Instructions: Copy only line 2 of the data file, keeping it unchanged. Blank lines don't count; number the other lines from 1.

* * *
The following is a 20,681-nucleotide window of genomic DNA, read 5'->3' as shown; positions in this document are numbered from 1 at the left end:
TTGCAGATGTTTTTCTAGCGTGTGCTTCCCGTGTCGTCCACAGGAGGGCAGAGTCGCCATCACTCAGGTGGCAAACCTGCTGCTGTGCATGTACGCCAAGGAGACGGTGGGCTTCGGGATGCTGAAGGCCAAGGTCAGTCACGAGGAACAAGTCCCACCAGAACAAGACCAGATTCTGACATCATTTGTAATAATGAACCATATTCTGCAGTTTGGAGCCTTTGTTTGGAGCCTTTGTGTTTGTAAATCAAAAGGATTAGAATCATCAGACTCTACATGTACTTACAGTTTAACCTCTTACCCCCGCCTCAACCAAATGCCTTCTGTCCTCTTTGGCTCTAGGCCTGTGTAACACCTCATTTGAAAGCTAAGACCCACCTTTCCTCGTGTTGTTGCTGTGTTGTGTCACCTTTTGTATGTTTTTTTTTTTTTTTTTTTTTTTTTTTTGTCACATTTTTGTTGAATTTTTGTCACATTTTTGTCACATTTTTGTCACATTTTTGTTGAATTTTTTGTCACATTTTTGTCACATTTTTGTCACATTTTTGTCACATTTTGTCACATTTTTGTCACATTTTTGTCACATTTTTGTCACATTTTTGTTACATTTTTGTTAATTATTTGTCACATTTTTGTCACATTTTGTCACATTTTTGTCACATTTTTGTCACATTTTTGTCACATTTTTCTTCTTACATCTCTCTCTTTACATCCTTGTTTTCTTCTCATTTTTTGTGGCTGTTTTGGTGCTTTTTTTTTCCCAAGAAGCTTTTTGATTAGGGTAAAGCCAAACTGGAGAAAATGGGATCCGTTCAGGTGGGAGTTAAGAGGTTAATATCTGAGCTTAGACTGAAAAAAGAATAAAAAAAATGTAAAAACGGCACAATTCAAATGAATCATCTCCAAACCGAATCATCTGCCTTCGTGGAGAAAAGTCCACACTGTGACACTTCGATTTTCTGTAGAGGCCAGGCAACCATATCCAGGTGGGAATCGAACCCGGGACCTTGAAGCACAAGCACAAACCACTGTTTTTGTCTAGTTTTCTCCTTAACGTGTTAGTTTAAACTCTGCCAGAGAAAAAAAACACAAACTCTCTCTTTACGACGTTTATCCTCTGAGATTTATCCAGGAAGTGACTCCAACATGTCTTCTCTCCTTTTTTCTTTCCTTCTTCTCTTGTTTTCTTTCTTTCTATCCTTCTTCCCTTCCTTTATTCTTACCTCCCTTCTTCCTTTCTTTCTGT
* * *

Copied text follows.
TTGCAGATGTTTTTCTAGCGTGTGCTTCCCGTGTCGTCCACAGGAGGGCAGAGTCGCCATCACTCAGGTGGCAAACCTGCTGCTGTGCATGTACGCCAAGGAGACGGTGGGCTTCGGGATGCTGAAGGCCAAGGTCAGTCACGAGGAACAAGTCCCACCAGAACAAGACCAGATTCTGACATCATTTGTAATAATGAACCATATTCTGCAGTTTGGAGCCTTTGTTTGGAGCCTTTGTGTTTGTAAATCAAAAGGATTAGAATCATCAGACTCTACATGTACTTACAGTTTAACCTCTTACCCCCGCCTCAACCAAATGCCTTCTGTCCTCTTTGGCTCTAGGCCTGTGTAACACCTCATTTGAAAGCTAAGACCCACCTTTCCTCGTGTTGTTGCTGTGTTGTGTCACCTTTTGTATGTTTTTTTTTTTTTTTTTTTTTTTTTTTTGTCACATTTTTGTTGAATTTTTGTCACATTTTTGTCACATTTTTGTCACATTTTTGTTGAATTTTTTGTCACATTTTTGTCACATTTTTGTCACATTTTTGTCACATTTTGTCACATTTTTGTCACATTTTTGTCACATTTTTGTCACATTTTTGTTACATTTTTGTTAATTATTTGTCACATTTTTGTCACATTTTGTCACATTTTTGTCACATTTTTGTCACATTTTTGTCACATTTTTCTTCTTACATCTCTCTCTTTACATCCTTGTTTTCTTCTCATTTTTTGTGGCTGTTTTGGTGCTTTTTTTTTCCCAAGAAGCTTTTTGATTAGGGTAAAGCCAAACTGGAGAAAATGGGATCCGTTCAGGTGGGAGTTAAGAGGTTAATATCTGAGCTTAGACTGAAAAAAGAATAAAAAAAATGTAAAAACGGCACAATTCAAATGAATCATCTCCAAACCGAATCATCTGCCTTCGTGGAGAAAAGTCCACACTGTGACACTTCGATTTTCTGTAGAGGCCAGGCAACCATATCCAGGTGGGAATCGAACCCGGGACCTTGAAGCACAAGCACAAACCACTGTTTTTGTCTAGTTTTCTCCTTAACGTGTTAGTTTAAACTCTGCCAGAGAAAAAAAACACAAACTCTCTCTTTACGACGTTTATCCTCTGAGATTTATCCAGGAAGTGACTCCAACATGTCTTCTCTCCTTTTTTCTTTCCTTCTTCTCTTGTTTTCTTTCTTTCTATCCTTCTTCCCTTCCTTTATTCTTACCTCCCTTCTTCCTTTCTTTCTGT